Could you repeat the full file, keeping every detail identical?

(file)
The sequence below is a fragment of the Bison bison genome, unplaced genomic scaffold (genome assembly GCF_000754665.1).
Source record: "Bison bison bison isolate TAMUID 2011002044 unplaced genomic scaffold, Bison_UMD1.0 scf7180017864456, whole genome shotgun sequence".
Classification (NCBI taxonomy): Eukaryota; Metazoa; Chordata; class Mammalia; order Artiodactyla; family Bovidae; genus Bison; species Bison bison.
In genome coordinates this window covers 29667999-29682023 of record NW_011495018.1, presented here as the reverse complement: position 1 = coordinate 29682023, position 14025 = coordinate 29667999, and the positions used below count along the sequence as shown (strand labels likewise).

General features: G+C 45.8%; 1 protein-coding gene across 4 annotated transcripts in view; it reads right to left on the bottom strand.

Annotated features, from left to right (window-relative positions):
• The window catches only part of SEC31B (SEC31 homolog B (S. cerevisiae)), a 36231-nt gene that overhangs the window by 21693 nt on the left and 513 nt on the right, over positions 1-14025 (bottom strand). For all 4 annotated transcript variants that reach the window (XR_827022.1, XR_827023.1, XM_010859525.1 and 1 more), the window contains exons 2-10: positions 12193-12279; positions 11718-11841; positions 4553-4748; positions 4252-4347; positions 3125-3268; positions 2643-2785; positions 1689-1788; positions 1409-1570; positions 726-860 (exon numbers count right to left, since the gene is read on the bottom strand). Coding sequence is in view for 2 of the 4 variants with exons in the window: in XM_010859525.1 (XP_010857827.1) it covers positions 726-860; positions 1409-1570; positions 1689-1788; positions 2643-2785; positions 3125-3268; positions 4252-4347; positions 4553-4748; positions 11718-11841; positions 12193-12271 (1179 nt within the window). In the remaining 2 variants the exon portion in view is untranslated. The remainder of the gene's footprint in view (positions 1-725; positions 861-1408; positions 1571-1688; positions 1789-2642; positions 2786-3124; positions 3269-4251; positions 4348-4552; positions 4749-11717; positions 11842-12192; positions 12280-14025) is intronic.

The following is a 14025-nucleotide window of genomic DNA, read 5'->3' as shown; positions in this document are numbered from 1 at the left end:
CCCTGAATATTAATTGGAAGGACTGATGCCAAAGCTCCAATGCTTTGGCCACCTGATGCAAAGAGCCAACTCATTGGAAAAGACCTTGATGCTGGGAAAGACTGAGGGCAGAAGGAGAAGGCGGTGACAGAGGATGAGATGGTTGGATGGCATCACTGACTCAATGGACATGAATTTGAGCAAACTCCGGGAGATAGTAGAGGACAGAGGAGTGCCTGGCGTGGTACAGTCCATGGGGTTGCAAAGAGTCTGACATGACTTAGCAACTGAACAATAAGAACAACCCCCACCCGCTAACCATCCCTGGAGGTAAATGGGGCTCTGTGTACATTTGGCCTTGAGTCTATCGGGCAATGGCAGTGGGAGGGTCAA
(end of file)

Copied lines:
The sequence below is a fragment of the Bison bison genome, unplaced genomic scaffold (genome assembly GCF_000754665.1).
Source record: "Bison bison bison isolate TAMUID 2011002044 unplaced genomic scaffold, Bison_UMD1.0 scf7180017864456, whole genome shotgun sequence".
Classification (NCBI taxonomy): Eukaryota; Metazoa; Chordata; class Mammalia; order Artiodactyla; family Bovidae; genus Bison; species Bison bison.
In genome coordinates this window covers 29667999-29682023 of record NW_011495018.1, presented here as the reverse complement: position 1 = coordinate 29682023, position 14025 = coordinate 29667999, and the positions used below count along the sequence as shown (strand labels likewise).

General features: G+C 45.8%; 1 protein-coding gene across 4 annotated transcripts in view; it reads right to left on the bottom strand.

Annotated features, from left to right (window-relative positions):
• The window catches only part of SEC31B (SEC31 homolog B (S. cerevisiae)), a 36231-nt gene that overhangs the window by 21693 nt on the left and 513 nt on the right, over positions 1-14025 (bottom strand). For all 4 annotated transcript variants that reach the window (XR_827022.1, XR_827023.1, XM_010859525.1 and 1 more), the window contains exons 2-10: positions 12193-12279; positions 11718-11841; positions 4553-4748; positions 4252-4347; positions 3125-3268; positions 2643-2785; positions 1689-1788; positions 1409-1570; positions 726-860 (exon numbers count right to left, since the gene is read on the bottom strand). Coding sequence is in view for 2 of the 4 variants with exons in the window: in XM_010859525.1 (XP_010857827.1) it covers positions 726-860; positions 1409-1570; positions 1689-1788; positions 2643-2785; positions 3125-3268; positions 4252-4347; positions 4553-4748; positions 11718-11841; positions 12193-12271 (1179 nt within the window). In the remaining 2 variants the exon portion in view is untranslated. The remainder of the gene's footprint in view (positions 1-725; positions 861-1408; positions 1571-1688; positions 1789-2642; positions 2786-3124; positions 3269-4251; positions 4348-4552; positions 4749-11717; positions 11842-12192; positions 12280-14025) is intronic.

The following is a 14025-nucleotide window of genomic DNA, read 5'->3' as shown; positions in this document are numbered from 1 at the left end:
CCCTGAATATTAATTGGAAGGACTGATGCCAAAGCTCCAATGCTTTGGCCACCTGATGCAAAGAGCCAACTCATTGGAAAAGACCTTGATGCTGGGAAAGACTGAGGGCAGAAGGAGAAGGCGGTGACAGAGGATGAGATGGTTGGATGGCATCACTGACTCAATGGACATGAATTTGAGCAAACTCCGGGAGATAGTAGAGGACAGAGGAGTGCCTGGCGTGGTACAGTCCATGGGGTTGCAAAGAGTCTGACATGACTTAGCAACTGAACAATAAGAACAACCCCCACCCGCTAACCATCCCTGGAGGTAAATGGGGCTCTGTGTACATTTGGCCTTGAGTCTATCGGGCAATGGCAGTGGGAGGGTCAA